Using a virus to attack a brain tumor sounds like the sort of psuedo-science tabloid you’d see on the cover of the National Enquirer. However, the Department of Neurosurgery at the University of Arkansas for Medical Sciences has brought the miraculous method to the United States for the first time.
J.D. Day, M.D., professor and chairman of the Department of Neurosurgery in the UAMS College of Medicine, performed a procedure which utilized a cold respiratory virus which, combined with the drug pembrolizumab (brand name Keytruda), attacks cancer cells without affecting healthy cells. The combination of treatments has proven successful with other types of cancer, but this is the first time it’s ever been tried with a brain tumor.
Beth Rogers, a resident of Hazen, successfully underwent the procedure October 5, and has been taking immunotherapy treatments with pembrolizumab every three weeks since without complications or unexpected side effects. Rogers, 63, said that despite the unknowns involved in being the first person to receive the treatment, she had no fear.
“I’ve got so much to live for,” Rogers said. “I’ve got a wonderful family, five grandchildren, wonderful friends and a community. And, I’ve just had so much support. I’m a retired elementary school librarian. They’ve written me letters, and sent me cards. I owe it to them to try and see what I can do, and that’s why I have no fear. I know I’m on the right path.”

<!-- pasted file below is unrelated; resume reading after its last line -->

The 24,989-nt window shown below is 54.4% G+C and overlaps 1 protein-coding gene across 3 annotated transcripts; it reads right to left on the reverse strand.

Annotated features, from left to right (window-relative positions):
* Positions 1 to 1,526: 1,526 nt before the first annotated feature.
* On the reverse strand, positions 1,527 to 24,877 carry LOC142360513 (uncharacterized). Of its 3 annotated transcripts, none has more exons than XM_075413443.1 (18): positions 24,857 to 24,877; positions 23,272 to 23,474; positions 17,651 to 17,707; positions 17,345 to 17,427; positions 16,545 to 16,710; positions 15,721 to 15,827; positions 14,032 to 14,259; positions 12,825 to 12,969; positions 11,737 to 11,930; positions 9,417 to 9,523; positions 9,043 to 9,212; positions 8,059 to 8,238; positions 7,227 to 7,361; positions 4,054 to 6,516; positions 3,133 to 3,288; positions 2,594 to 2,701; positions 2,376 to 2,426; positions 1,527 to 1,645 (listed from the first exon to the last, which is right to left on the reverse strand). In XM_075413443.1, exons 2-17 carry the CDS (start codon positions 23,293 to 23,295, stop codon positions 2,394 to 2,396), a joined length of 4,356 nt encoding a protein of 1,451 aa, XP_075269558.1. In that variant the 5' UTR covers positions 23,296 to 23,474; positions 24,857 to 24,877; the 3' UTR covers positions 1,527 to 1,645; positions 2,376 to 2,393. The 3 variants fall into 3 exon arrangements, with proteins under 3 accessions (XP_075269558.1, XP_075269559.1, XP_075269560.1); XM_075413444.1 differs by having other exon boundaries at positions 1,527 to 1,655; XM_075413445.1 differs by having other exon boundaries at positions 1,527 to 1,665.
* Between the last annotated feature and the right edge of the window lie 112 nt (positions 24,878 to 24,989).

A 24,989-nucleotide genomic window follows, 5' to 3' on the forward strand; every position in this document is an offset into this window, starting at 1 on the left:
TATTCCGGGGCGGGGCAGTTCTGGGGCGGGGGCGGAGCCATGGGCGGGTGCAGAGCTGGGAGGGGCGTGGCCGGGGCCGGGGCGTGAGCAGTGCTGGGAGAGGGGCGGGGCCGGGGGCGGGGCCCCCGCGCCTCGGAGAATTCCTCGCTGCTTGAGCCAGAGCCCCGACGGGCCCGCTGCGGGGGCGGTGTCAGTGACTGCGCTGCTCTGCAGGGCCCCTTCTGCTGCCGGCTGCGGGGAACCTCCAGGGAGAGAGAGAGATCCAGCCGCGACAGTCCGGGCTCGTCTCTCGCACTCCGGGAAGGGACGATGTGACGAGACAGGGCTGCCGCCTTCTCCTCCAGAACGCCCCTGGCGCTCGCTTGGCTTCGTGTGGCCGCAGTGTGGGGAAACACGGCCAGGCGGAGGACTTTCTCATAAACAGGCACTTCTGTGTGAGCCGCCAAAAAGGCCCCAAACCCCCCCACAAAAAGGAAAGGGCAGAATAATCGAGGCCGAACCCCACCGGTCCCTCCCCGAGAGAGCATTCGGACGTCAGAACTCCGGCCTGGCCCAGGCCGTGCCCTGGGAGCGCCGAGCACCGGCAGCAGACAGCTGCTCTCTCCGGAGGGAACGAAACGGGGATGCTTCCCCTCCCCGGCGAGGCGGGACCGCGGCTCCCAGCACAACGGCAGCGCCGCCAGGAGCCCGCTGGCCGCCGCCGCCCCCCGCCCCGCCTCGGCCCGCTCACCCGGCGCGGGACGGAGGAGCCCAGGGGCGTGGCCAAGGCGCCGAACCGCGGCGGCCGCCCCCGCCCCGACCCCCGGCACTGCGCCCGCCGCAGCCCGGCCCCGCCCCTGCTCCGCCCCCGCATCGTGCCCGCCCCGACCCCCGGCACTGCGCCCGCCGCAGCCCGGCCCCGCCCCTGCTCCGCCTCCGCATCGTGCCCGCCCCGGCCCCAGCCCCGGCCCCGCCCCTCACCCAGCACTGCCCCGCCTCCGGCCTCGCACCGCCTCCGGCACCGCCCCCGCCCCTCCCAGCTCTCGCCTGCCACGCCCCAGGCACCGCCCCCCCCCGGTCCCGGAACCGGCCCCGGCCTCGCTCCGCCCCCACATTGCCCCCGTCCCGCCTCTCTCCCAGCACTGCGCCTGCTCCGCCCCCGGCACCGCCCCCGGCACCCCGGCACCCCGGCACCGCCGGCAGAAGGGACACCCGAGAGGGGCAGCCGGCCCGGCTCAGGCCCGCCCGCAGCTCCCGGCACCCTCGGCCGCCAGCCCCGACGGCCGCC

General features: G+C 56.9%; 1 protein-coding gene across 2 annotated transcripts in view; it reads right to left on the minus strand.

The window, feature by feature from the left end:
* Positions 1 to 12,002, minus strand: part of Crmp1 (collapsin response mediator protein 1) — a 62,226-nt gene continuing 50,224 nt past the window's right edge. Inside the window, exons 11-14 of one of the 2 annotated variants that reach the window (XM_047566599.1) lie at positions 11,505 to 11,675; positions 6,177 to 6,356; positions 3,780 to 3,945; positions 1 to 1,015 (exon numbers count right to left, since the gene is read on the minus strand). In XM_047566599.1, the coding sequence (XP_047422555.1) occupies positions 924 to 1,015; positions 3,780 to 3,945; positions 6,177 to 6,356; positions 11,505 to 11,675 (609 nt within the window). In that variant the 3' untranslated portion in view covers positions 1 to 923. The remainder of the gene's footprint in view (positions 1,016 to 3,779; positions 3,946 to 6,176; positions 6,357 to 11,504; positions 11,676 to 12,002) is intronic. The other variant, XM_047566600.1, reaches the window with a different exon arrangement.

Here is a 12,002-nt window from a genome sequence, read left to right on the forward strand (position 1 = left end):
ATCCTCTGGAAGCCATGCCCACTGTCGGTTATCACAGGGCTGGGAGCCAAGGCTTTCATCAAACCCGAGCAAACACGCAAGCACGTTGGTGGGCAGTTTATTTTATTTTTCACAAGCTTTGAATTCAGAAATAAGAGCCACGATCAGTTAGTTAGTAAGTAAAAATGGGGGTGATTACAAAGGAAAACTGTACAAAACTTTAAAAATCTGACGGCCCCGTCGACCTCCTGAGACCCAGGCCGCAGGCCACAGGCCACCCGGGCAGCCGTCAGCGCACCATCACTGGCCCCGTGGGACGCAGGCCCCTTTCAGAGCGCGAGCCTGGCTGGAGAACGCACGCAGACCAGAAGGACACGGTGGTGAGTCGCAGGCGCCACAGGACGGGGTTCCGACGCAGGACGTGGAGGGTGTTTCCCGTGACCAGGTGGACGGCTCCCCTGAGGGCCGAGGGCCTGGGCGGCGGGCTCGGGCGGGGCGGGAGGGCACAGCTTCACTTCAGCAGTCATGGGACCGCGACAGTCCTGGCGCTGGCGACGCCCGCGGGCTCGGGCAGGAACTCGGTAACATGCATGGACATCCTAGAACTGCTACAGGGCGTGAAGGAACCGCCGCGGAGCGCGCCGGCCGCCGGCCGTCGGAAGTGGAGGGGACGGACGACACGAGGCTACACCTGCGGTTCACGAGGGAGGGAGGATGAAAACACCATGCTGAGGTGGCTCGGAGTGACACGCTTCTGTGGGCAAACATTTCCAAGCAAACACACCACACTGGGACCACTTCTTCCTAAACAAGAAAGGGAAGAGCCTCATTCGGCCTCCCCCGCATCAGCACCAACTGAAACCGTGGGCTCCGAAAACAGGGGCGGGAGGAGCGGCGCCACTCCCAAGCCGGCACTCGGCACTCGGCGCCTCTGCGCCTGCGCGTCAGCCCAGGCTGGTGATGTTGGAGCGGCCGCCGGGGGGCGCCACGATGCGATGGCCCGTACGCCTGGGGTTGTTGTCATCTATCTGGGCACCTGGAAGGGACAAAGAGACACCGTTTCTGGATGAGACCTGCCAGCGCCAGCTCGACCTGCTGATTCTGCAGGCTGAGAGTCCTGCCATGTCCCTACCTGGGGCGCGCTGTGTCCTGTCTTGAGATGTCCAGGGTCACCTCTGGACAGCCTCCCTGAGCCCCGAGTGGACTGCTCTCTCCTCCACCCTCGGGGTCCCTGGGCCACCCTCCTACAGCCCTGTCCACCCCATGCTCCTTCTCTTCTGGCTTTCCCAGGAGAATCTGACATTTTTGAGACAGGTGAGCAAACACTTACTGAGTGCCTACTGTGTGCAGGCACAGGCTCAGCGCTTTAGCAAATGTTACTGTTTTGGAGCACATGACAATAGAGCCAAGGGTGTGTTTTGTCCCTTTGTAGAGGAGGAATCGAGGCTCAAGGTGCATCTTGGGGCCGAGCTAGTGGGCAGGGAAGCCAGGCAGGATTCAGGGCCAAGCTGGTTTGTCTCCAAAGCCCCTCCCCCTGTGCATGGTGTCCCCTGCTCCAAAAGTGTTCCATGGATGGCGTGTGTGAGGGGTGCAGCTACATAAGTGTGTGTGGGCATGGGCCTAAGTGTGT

Rogers came to UAMS for the procedure when her tumor continued to grow despite two previous surgeries and a combination of chemotherapy and radiation. She went for a consultation from an out-of-state cancer institution, and they referred her back to Arkansas for this trial.
“That is so neat,” Rogers said of being treated so close to home. “I’m just hopeful through this trial that I’m going to help them find better treatment for glioblastoma, because we’ve got to do something. And, I’m proud that it’s being done in Arkansas at UAMS.”
Day said he has worked to make UAMS a place where people can be treated for brain tumors regardless of the specific challenges in their case; he doesn’t want people to have to leave Arkansas for treatment. Because of that groundwork, UAMS was prepared to take part in this groundbreaking trial, he said.
“We have worked to build a center for brain cancer treatment that is essentially second to nobody,” Day said. “We have all of the tools; we have all of the important research; we have trials open to patients – anything that people beforehand would feel they would have to leave the state to get.”
A few additional U.S. sites were approved to take part in the phase two trial, called CAPTIVE – Combination Adenovirus + Pembrolizumab to Trigger Immune Virus Effects – but when Rogers was identified as an ideal participant, UAMS became the first to actually perform the procedure.